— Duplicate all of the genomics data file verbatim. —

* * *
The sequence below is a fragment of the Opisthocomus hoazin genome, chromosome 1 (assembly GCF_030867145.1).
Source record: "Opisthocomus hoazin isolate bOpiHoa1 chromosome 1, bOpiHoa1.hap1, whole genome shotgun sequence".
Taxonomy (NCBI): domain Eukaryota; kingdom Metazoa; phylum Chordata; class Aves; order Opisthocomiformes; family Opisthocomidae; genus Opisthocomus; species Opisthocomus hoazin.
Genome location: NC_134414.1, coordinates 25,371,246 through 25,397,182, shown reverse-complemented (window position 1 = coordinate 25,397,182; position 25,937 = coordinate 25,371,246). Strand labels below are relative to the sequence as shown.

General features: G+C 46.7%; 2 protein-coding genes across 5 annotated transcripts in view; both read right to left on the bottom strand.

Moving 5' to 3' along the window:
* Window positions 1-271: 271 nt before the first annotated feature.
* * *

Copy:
The sequence below is a fragment of the Opisthocomus hoazin genome, chromosome 1 (assembly GCF_030867145.1).
Source record: "Opisthocomus hoazin isolate bOpiHoa1 chromosome 1, bOpiHoa1.hap1, whole genome shotgun sequence".
Taxonomy (NCBI): domain Eukaryota; kingdom Metazoa; phylum Chordata; class Aves; order Opisthocomiformes; family Opisthocomidae; genus Opisthocomus; species Opisthocomus hoazin.
Genome location: NC_134414.1, coordinates 25,371,246 through 25,397,182, shown reverse-complemented (window position 1 = coordinate 25,397,182; position 25,937 = coordinate 25,371,246). Strand labels below are relative to the sequence as shown.

General features: G+C 46.7%; 2 protein-coding genes across 5 annotated transcripts in view; both read right to left on the bottom strand.

Moving 5' to 3' along the window:
* Window positions 1-271: 271 nt before the first annotated feature.